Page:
(I would be happy to hear your reply privately by email if you prefer.)
    My other comment is, I think that the Early Years (pre KS1 in UK) is not part of the remit of this document. It is covered in other Early Years docs, that were drafted a while ago and are still being consulted on, I believe.

    1. Hi Rosemary,
      That’s a great question. I almost listed them but I haven’t been through every song to check and I didn’t want my silence on some to imply approval.
      If you want a great list of questionable songs then Lauren McDougle has created this document for people to contribute to. It’s been growing for almost two years now and is an incredible resource. It is US based so there are additional songs in the UK repertoire that may also be questionable but don’t appear on this list so don’t treat it as the definitive resource.
      Each teacher needs to make their own decision, but with full knowledge of the origins. This document is there to provide those origins.
      As for the ones that jump out at me from the Government document. Five Little Monkeys has racist origins. There are different versions with trees or beds but all of them are a problem. My Paddle’s Keen and Bright has cultural appropriation issues. For me, Lovely Joan is not going to appear in my classroom either thanks to its sexual content. Year 2, really?! But then I refuse to sing any song that references pretty maidens, amongst other things.
      Check out the link above though for more detail. When teachers, publishers and organisations are trawling through their repertoire to identify and remove questionable content it’s a strange time for the government to choose to include such content in our brand new curriculum!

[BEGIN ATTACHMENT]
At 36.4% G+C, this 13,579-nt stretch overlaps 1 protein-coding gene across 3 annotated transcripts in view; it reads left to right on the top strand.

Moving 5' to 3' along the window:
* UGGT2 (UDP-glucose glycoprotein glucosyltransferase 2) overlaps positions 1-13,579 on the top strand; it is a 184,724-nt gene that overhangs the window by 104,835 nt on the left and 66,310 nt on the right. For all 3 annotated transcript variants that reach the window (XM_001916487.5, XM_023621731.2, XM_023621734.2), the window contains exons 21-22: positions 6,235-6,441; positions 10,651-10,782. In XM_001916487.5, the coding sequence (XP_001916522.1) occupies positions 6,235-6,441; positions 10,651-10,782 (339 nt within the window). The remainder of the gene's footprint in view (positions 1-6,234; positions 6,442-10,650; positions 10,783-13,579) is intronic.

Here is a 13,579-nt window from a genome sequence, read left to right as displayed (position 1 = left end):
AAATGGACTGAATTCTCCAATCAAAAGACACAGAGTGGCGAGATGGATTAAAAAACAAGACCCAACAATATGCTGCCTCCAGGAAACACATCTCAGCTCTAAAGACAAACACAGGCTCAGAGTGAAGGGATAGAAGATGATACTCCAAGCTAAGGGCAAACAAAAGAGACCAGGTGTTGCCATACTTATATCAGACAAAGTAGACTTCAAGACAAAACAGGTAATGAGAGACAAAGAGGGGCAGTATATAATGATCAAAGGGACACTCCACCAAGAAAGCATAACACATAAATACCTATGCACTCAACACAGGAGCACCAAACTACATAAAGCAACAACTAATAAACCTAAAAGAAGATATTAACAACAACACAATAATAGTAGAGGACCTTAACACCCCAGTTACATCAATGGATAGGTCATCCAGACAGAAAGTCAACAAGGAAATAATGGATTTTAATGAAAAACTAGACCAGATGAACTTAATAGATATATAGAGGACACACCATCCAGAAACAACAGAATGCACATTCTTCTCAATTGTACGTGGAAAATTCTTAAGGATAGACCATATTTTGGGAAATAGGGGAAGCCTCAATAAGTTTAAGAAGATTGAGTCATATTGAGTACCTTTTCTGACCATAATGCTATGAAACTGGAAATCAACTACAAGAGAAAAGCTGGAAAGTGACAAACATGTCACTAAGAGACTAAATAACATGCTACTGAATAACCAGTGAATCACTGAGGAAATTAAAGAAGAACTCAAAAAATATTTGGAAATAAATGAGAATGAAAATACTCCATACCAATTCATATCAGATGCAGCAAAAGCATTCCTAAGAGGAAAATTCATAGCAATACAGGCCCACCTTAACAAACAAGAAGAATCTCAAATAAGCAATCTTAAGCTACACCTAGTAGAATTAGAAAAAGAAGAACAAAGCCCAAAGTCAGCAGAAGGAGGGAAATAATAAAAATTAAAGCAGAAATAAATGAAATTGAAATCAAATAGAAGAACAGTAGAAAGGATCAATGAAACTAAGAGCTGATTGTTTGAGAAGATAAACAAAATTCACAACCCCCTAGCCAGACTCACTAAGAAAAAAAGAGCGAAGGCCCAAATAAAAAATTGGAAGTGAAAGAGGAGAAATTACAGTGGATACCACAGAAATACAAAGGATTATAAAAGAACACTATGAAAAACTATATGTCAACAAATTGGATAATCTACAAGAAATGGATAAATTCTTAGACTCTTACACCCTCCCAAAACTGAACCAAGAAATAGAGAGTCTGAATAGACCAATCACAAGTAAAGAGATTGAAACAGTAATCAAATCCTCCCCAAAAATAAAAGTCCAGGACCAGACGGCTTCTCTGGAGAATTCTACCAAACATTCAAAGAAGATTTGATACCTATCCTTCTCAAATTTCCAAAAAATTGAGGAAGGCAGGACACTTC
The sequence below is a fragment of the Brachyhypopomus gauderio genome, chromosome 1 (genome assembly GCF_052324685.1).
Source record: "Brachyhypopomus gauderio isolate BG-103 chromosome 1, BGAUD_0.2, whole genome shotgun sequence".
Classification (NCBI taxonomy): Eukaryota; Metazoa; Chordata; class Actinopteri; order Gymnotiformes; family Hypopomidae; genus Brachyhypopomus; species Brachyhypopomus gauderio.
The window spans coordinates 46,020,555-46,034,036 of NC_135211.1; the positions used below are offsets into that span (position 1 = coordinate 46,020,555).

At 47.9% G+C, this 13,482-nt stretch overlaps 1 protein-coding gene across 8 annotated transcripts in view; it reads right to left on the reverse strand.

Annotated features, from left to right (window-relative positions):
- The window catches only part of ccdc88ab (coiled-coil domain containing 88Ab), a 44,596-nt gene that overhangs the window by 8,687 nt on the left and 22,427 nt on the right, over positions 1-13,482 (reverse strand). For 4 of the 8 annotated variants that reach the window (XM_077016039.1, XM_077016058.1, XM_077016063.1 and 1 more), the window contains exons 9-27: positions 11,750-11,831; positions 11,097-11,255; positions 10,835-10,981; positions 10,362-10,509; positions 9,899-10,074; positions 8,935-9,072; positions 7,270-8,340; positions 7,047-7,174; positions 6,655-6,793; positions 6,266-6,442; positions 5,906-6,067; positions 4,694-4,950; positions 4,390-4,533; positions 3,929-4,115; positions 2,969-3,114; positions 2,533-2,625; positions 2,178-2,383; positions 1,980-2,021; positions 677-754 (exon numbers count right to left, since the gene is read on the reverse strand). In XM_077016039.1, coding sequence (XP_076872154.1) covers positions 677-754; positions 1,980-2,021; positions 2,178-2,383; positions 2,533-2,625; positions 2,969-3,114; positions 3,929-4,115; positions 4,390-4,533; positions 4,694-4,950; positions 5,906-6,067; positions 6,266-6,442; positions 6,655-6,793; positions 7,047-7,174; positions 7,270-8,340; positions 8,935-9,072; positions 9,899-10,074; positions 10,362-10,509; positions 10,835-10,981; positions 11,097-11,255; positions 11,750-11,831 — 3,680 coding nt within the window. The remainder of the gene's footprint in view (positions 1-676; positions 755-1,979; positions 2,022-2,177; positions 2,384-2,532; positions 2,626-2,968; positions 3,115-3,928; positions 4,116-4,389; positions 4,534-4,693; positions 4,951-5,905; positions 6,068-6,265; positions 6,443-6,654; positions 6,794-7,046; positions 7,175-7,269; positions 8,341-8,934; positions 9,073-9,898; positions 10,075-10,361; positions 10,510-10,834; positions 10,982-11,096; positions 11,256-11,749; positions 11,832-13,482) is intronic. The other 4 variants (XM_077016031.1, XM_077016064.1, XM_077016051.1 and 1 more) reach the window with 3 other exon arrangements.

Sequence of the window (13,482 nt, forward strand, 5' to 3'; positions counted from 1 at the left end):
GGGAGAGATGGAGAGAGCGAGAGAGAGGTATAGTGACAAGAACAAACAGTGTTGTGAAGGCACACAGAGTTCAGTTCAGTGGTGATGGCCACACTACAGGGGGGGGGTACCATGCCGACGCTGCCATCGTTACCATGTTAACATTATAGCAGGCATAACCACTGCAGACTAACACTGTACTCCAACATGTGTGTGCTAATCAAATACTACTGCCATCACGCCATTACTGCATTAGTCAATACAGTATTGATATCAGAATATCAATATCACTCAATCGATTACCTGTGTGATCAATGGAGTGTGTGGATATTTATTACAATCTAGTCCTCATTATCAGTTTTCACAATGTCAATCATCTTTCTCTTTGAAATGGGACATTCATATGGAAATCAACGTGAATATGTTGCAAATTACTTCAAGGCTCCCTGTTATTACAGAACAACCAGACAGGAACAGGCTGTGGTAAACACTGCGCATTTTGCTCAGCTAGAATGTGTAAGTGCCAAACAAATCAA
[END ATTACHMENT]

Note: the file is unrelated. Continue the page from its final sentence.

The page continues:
2. As for the Early Years. We really can’t compartmentalise the Early Years from KS1 and beyond. The foundations of music education, and all child development, occur during those early years. Any KS1 document should build on Early Years work and there should be a consistent thread throughout.
      In my classes my planning in Early Years is crucial and integral to the overall objectives. We need to stop treating them as separate.
      I’ll look forward to reading the Early Years document when it is published and we can see whether either of the two camps communicated at all.

  2. Well said Helen! There is lots to be excited about here. I can’t wait to discuss it with my school and explain so much of it is happening in their music lessons already.
    I wondered if they were referring to a different Lovely Joan folksong, surely they can’t mean the Lovely Joan I know?????

  3. Thank goodness, they’ve edited the document and removed Five Little Monkeys! Lovely Joan and My Paddle’s Keen and Bright are still in there sadly.

Comments are closed.